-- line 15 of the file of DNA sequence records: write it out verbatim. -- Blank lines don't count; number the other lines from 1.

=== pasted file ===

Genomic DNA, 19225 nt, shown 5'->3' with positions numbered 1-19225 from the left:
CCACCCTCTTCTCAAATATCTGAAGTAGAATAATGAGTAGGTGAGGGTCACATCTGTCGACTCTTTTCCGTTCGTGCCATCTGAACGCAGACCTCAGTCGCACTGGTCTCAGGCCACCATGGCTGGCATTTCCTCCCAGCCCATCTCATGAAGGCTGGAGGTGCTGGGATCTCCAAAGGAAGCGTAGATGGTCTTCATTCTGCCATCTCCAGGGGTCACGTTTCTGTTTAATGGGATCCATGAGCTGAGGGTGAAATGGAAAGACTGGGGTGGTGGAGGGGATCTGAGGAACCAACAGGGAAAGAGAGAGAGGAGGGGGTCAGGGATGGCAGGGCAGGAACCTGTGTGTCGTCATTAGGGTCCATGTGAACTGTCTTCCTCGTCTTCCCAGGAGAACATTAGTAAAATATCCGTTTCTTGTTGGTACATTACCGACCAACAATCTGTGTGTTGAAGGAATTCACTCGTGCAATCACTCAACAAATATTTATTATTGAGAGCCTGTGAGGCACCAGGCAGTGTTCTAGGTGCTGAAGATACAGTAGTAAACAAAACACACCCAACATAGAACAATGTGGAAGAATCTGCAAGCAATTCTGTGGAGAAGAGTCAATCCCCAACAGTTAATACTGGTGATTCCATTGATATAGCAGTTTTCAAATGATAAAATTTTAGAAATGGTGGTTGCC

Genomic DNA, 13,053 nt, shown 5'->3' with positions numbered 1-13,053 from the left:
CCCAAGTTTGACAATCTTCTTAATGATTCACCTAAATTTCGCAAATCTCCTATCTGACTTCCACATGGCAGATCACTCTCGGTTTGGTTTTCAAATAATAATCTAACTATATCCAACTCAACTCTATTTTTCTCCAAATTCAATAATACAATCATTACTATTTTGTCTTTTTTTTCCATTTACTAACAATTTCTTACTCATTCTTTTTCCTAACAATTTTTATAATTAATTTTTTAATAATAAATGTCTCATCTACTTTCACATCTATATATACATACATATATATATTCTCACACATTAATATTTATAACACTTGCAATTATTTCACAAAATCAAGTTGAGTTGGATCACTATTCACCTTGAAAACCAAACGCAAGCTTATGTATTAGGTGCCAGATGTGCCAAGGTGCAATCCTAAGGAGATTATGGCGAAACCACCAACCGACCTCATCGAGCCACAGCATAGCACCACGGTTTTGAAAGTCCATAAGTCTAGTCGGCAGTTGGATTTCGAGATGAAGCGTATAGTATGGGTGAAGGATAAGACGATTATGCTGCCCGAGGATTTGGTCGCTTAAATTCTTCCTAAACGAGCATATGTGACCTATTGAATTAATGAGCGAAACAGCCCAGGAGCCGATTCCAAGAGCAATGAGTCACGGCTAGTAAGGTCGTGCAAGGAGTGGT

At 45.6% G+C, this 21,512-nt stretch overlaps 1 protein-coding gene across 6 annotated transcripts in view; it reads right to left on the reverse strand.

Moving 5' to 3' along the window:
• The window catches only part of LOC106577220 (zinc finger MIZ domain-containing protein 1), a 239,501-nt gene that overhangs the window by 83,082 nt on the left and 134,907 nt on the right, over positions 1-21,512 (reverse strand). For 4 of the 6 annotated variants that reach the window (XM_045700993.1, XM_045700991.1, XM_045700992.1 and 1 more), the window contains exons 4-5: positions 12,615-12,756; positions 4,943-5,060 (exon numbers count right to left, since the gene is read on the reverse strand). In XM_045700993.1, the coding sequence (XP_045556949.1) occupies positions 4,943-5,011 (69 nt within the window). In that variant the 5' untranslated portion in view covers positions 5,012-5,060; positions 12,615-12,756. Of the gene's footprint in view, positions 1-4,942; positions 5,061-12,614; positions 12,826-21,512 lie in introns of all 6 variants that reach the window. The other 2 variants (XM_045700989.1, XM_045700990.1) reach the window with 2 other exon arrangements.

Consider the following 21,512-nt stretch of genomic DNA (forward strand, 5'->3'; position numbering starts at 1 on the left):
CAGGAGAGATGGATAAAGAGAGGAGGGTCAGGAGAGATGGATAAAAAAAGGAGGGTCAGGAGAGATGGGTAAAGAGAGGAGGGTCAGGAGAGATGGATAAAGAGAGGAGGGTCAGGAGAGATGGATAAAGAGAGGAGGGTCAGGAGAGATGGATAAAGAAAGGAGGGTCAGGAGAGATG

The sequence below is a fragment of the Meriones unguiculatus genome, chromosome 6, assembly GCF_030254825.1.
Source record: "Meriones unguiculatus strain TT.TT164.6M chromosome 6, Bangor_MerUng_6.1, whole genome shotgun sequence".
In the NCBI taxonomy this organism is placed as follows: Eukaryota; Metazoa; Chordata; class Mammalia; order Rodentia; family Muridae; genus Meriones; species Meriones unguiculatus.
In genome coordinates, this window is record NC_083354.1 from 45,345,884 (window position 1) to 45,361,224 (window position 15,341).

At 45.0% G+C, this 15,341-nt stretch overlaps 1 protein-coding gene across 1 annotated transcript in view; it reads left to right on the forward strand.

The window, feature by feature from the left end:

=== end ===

The window, feature by feature from the left end: